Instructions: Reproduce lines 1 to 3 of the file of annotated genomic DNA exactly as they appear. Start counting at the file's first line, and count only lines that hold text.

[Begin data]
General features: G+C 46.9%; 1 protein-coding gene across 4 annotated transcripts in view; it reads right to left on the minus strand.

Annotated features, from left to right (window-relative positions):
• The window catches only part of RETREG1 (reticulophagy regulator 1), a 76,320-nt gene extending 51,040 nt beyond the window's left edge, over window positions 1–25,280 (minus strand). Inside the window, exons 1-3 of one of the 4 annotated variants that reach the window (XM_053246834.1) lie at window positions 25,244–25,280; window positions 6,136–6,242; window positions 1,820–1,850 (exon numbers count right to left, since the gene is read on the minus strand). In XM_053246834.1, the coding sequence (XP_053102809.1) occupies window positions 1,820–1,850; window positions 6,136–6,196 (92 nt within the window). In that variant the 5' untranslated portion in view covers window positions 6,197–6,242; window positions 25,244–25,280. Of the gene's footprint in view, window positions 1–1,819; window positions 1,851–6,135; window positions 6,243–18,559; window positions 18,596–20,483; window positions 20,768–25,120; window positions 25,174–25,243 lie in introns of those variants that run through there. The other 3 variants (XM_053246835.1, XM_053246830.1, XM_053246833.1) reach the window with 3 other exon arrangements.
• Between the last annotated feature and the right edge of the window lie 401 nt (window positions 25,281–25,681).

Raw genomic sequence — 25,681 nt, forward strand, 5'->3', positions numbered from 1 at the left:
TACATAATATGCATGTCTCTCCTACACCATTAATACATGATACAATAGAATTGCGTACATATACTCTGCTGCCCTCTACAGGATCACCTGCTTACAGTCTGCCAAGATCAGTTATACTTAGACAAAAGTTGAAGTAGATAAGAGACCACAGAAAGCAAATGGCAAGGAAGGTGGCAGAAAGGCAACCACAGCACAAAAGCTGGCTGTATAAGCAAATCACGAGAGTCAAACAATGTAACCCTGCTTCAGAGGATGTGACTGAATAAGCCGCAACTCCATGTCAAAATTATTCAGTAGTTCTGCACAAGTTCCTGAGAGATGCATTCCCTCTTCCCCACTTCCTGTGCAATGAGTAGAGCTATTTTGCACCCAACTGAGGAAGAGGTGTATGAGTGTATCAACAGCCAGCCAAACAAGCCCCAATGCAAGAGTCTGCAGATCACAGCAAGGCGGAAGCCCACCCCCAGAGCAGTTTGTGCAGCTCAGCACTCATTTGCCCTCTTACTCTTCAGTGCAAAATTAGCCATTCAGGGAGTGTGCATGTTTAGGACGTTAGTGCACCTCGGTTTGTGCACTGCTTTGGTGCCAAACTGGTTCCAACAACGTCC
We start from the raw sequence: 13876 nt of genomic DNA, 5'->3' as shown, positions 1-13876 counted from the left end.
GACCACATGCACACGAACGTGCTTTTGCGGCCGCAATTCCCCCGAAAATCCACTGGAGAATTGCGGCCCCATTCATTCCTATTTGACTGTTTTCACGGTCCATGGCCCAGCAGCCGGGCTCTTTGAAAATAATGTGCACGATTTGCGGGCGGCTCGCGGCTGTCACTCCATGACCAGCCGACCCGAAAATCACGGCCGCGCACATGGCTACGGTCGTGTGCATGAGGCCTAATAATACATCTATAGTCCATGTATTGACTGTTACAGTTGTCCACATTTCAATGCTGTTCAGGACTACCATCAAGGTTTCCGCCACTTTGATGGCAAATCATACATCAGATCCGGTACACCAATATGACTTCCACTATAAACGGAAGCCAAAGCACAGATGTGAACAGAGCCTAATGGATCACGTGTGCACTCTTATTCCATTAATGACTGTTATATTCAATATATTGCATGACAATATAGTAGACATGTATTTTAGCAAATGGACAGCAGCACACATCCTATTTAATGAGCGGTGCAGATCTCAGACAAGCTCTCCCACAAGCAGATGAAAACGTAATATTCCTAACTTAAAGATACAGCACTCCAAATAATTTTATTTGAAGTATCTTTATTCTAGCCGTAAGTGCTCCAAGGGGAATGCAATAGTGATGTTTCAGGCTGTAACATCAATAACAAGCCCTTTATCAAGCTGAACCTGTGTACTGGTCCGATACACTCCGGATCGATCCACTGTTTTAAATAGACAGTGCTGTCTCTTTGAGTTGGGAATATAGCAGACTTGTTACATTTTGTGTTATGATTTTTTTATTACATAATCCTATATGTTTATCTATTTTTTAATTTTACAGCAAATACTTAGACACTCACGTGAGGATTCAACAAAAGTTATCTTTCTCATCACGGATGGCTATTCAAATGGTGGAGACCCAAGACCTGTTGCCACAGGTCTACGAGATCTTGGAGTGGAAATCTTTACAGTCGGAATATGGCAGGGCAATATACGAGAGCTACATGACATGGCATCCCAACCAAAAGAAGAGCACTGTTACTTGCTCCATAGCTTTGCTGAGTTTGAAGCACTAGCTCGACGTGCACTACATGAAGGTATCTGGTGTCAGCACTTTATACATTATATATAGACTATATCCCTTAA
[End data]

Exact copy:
General features: G+C 46.9%; 1 protein-coding gene across 4 annotated transcripts in view; it reads right to left on the minus strand.

Annotated features, from left to right (window-relative positions):
• The window catches only part of RETREG1 (reticulophagy regulator 1), a 76,320-nt gene extending 51,040 nt beyond the window's left edge, over window positions 1–25,280 (minus strand). Inside the window, exons 1-3 of one of the 4 annotated variants that reach the window (XM_053246834.1) lie at window positions 25,244–25,280; window positions 6,136–6,242; window positions 1,820–1,850 (exon numbers count right to left, since the gene is read on the minus strand). In XM_053246834.1, the coding sequence (XP_053102809.1) occupies window positions 1,820–1,850; window positions 6,136–6,196 (92 nt within the window). In that variant the 5' untranslated portion in view covers window positions 6,197–6,242; window positions 25,244–25,280. Of the gene's footprint in view, window positions 1–1,819; window positions 1,851–6,135; window positions 6,243–18,559; window positions 18,596–20,483; window positions 20,768–25,120; window positions 25,174–25,243 lie in introns of those variants that run through there. The other 3 variants (XM_053246835.1, XM_053246830.1, XM_053246833.1) reach the window with 3 other exon arrangements.